lesson will show you some of the most commonly used jazz guitar scales,
although keep in mind you shouldn't necessarily be limited to using
scales. Jazz is an experimental genre and guitarists are constantly
exploring new scales (and modifying old ones) in their improvisation.
Each scale below is
shown in its first position box pattern, but you can learn how to
"unbox" these scales in their individual lessons. I'll also note the
associated chord type for each scale so you have some idea of when to
Remember, learning scales
is just one part of jazz
guitar, but it is a crucial part, as a lot of
your playing time will be spent on lead improvisation. For now, just
get to know the basic interval structure and color of these scales.
Each one offers its own unique sound...
are your standard improvisation scales over major, minor and diminished
In the diagrams below, take a look at how the intervals
correspond with those in the associated chord. For example, Lydian is
suited to maj7#11 chords because of its #4 (augmented 4th) interval (4
is technically the
same as 11 in music theory).
Looking for chord backing tracks to practice these scales over? I
recommend the (free) Random Chord Generator. Select the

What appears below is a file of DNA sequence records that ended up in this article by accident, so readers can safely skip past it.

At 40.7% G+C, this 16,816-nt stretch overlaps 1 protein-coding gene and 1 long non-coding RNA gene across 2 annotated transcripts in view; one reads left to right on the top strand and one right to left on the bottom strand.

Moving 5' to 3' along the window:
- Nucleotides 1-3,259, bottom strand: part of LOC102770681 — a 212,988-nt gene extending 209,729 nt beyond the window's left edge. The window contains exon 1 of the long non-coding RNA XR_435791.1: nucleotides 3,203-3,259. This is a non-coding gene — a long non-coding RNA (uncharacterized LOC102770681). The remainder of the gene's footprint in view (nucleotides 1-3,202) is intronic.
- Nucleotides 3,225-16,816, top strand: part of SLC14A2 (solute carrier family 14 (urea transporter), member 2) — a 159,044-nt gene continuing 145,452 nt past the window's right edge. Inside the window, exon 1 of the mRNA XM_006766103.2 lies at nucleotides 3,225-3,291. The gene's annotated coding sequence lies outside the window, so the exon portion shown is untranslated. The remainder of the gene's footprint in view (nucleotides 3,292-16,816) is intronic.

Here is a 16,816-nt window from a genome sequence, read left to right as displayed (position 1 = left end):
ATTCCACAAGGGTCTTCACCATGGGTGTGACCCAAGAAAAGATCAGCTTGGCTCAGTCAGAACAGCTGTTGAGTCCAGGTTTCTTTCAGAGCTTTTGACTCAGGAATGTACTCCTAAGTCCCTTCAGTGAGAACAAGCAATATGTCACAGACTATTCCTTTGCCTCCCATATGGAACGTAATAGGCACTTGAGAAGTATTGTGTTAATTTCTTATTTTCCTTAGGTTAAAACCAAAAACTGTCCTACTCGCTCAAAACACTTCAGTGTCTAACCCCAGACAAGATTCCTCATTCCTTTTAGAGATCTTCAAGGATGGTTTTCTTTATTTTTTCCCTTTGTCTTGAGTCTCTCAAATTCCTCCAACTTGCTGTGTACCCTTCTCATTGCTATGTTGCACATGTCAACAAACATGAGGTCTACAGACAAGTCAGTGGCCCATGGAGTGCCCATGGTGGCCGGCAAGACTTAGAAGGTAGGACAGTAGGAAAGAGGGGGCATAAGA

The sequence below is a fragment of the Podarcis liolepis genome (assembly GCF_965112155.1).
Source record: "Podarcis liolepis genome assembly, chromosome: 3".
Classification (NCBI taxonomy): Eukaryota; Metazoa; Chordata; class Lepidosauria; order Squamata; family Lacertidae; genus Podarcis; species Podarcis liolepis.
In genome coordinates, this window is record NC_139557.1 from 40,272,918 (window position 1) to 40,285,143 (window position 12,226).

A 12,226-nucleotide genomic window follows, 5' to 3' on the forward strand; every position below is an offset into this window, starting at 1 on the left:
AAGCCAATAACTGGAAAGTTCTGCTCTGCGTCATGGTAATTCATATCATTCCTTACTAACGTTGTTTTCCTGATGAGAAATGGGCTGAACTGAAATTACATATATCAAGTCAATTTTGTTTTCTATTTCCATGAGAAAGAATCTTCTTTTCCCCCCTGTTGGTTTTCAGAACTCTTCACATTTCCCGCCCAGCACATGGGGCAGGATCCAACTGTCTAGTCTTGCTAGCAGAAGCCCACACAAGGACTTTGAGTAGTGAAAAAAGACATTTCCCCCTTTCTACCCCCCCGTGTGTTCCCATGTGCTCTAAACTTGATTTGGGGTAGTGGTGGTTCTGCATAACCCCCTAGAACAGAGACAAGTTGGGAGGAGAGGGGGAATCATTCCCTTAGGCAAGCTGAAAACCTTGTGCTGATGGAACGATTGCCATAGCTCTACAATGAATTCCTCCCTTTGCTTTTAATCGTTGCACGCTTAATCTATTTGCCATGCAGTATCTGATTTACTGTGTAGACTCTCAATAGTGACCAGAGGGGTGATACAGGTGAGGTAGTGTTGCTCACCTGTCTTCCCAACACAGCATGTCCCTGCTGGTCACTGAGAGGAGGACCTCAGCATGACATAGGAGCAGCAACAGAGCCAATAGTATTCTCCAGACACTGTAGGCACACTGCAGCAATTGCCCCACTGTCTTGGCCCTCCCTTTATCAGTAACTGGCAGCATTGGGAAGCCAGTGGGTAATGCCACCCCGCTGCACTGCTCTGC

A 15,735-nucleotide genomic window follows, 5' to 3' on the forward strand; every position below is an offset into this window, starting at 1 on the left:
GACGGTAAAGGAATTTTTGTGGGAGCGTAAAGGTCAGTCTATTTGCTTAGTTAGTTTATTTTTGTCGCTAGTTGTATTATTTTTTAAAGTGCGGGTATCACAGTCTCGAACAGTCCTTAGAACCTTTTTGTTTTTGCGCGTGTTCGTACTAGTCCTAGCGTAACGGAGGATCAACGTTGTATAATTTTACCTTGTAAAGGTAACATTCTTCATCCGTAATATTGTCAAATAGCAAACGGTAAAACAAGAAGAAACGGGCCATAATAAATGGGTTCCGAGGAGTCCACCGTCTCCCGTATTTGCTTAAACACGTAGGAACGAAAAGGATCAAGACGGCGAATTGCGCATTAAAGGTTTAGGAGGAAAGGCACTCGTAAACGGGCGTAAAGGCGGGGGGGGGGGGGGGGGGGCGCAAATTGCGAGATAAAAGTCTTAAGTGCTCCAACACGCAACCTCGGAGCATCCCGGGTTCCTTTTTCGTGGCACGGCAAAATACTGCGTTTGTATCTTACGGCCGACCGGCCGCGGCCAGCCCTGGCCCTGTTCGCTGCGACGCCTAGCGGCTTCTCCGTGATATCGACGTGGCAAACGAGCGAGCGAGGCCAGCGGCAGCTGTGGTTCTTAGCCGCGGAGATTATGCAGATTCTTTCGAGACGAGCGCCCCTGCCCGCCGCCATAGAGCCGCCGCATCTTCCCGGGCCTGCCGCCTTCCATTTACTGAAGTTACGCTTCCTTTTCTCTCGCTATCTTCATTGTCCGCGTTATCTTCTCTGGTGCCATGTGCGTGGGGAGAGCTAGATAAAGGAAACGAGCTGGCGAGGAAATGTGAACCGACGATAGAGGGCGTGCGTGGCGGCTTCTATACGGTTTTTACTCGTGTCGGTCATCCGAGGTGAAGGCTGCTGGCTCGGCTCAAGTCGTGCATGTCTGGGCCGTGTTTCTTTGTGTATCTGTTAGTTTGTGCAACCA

appropriate chord type from the drop down menu.
7th chords (e.g. C Major over Cmaj7)
Characterised by the major 7th (7) added to the major triad (1, 3, 5).
7th (Sharp 11th) chords (e.g. C Lydian over Cmaj7 or Cmaj7#11)
The #4 (#11) gives Lydian its distinctive flavour over major 7th chords
(1, 3, 5, 7).
7th chords (e.g. C Mixolydian over C7)
The basic dominant scale (1, 3, 5, b7).
7th / Minor 6th chords (e.g. C Dorian over Cm7 / Cm6)
Characterised by its major 6th (6) over minor 7th chords (1, b3, 5, b7).
Half Diminished chords (e.g. C Locrian over Cm7b5)
minor jazz guitar scales
melodic minor scale also has its own modal system, producing 7 of its
own modes/scales, each one rooted on a degree of the scale. These
derived scales have qualities that are well suited to those tense,
altered jazz chords.
Notice how the names of some of these scales refer
to modes of the major scale (e.g. Dorian, Mixolydian) but with slight
alterations (e.g. Dorian b2) that make significant differences to the
scale's overal sound...
Minor Major 7th / Minor 6th chords (e.g. C Melodic Minor over CmM7 /
Same as Dorian, but with a major 7th instead of a minor 7th. Often
called the "jazz minor scale".
over: Suspended 4th, Flat 9th chords (e.g. C Dorian b2
Dorian with a minor 2nd. Generally used as an
alternative to Phrygian minor.
over: Major 7th, Augmented 5th chords (e.g. C Lydian
Augmented over Cmaj7#5)
Lydian with an augmented 5th.
over: Dominant 7th, Sharp 11th chords (e.g. C Lydian
Dominant over C7 or C7#11)
A nice (and often preferable) alternative to Mixolydian, the only
difference between the two being the 4th.
over: Dominant 7th, Flat 13th chords (e.g. C Mixolydian b6
over C7 or C7b13)
Remember the 13th is the same as the 6th, so we're looking for a flat
6th (b6) interval over flat 13th chords. But it's also just another